90% confidence interval for R_dnm [Study As­sess­ment]

posted by d_labes  – Berlin, Germany, 2019-01-05 15:01 (1994 d 10:23 ago) – Posting: # 19731
Views: 18,679

Dear Shuanghe,

First: Happy New Year to You and to All.

❝ Man, I should checked here before I started my work. It could save me a lot of time...

:cool: Late but hopefully not too late insight. As I sometimes stated: All answers (of asked or not asked questions) are here. You only have to dig out what you are interested in.

❝ Recently I was helping one of my colleagues for dose proportionality study and power model in Smith's article is the preferred method. While I did figured out the "correct" degree of freedom method and reproduce all reported results such as intercept, slope, and 90% CI of those values, ρ1, ρ2, the ratio of dose-normalised geometric mean value Rdnm,..., I could not figure out how Smith obtained the 90% confidence interval for Rdnm (0.477, 0.698).


Can you please elaborate where your difficulties arose? Able to obtain a point estimate of Rdnm but no 90% CI thereof?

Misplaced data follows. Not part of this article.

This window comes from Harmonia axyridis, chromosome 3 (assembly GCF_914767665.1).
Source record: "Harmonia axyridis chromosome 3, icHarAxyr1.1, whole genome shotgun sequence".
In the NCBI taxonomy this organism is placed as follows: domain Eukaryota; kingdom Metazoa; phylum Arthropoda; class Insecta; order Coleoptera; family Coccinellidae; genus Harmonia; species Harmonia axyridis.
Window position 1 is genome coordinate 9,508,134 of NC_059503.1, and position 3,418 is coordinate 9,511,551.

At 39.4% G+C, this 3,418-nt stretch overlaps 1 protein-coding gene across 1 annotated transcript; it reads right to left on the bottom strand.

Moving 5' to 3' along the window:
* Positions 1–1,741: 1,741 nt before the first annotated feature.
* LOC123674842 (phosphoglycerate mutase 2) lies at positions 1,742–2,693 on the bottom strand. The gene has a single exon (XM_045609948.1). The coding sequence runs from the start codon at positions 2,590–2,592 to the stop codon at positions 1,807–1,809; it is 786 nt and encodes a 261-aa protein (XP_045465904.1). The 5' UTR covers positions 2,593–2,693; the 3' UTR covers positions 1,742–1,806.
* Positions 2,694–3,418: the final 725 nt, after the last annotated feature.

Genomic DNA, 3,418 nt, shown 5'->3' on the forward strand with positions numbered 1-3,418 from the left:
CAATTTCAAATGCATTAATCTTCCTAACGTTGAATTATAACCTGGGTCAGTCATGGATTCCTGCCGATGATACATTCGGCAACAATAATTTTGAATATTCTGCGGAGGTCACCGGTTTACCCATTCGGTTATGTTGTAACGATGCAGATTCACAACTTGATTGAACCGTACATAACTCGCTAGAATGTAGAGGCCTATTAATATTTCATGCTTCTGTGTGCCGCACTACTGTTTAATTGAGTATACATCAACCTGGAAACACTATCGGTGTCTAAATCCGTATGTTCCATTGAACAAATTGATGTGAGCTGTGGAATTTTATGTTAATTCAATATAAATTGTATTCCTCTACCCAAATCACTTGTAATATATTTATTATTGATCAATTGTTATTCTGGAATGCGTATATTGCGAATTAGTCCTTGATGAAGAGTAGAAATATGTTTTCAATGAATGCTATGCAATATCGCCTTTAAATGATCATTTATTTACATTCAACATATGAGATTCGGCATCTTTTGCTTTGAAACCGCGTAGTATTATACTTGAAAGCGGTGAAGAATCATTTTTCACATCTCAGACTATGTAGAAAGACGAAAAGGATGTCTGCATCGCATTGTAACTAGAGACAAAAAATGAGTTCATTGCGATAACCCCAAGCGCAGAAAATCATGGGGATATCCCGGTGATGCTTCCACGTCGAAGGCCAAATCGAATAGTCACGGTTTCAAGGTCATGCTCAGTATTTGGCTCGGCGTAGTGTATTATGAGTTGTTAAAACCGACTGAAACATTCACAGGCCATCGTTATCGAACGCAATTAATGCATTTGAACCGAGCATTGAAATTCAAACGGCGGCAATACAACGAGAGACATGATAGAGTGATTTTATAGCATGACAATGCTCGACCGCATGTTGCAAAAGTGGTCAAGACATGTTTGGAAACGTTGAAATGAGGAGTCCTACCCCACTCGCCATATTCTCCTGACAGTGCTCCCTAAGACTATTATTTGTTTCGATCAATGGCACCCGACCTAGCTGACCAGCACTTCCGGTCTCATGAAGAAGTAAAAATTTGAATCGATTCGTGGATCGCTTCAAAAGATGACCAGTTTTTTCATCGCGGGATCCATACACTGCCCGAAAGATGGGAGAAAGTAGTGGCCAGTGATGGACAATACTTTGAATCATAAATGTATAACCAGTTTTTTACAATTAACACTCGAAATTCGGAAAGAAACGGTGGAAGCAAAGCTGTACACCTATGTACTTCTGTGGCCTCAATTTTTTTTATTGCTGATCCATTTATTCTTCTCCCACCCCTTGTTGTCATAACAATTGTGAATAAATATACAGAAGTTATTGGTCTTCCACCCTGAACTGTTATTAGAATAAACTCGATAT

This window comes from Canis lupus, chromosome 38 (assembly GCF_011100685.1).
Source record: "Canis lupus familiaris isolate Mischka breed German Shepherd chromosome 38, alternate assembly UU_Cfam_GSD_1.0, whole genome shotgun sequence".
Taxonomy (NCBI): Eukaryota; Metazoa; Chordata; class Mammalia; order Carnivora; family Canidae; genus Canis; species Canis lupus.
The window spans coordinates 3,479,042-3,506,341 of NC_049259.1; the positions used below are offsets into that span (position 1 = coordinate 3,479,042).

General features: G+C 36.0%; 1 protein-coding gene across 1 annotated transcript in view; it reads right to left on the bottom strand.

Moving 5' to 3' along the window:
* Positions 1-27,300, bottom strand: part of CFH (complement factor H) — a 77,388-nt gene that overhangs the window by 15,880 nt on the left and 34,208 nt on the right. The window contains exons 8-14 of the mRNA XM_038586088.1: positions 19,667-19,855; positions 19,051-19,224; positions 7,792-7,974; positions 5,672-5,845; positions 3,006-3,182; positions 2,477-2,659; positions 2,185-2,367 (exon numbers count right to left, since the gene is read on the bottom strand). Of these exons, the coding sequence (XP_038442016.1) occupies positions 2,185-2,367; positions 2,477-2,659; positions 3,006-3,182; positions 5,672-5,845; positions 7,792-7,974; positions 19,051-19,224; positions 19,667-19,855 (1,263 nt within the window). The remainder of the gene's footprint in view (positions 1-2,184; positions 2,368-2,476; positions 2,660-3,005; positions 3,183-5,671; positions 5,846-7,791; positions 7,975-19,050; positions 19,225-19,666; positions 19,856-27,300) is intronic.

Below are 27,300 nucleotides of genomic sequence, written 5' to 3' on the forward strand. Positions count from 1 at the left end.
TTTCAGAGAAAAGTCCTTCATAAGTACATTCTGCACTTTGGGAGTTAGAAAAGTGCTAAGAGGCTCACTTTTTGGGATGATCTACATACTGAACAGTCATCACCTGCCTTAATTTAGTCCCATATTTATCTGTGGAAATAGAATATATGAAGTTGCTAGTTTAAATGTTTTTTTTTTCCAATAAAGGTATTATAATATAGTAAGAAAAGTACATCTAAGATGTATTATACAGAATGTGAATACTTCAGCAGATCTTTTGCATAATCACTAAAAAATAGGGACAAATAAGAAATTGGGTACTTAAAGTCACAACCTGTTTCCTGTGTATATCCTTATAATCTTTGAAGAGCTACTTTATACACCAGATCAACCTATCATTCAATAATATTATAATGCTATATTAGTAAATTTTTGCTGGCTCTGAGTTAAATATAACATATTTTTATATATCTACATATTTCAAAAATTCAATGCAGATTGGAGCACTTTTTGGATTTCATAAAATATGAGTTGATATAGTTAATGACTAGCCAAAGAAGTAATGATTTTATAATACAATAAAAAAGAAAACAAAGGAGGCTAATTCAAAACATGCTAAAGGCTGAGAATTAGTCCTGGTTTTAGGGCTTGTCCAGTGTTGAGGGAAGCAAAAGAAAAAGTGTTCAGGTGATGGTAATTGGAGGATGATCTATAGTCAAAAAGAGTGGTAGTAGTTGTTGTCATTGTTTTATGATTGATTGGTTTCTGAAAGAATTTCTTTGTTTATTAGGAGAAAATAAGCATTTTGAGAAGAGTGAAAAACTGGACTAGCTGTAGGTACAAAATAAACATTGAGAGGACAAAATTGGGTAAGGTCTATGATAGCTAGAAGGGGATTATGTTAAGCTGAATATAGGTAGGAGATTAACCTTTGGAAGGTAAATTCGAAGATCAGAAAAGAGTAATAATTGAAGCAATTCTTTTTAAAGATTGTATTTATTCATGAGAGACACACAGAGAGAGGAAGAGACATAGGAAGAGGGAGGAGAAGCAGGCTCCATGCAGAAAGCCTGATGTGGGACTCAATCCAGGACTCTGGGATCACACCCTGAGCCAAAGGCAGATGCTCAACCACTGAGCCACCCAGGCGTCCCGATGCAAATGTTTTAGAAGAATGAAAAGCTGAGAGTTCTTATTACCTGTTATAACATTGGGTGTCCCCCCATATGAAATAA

❝ ...

❝ In his article (pp.1282, 2nd paragraph), Smith wrote that "[i]The 90% CI for the difference in log-transformed means was calculated within the MIXED procedure. Exponentiation of each limit and division by r gave the 90% CI for Rdnm ...


For me this is a dubious description (the whole paragraph) I don't understand at all. Difference in log-transformed means of what?

I would go with the formula of Rdnm

R_dnm = r^(beta1 - 1)
with r= ratio of highest to lowest dose and beta1=slope


Use this with the point estimate of beta1 from your model and its 90% CI limits and you obtain the 90% CI of Rdnm if I'm correct.
Example Cmax in Table 2 of the Smith et al. paper:
beta1 = 0.7615 (0.679, 0.844)
R console:
c(10^(0.7615-1), 10^(0.679-1), 10^(0.844-1))
[1] 0.5774309 0.4775293 0.6982324

Smith reported in Table 2:
    0.577    (0.477,    0.698)
Good enough?

Hope this helps.

Regards,

Detlew

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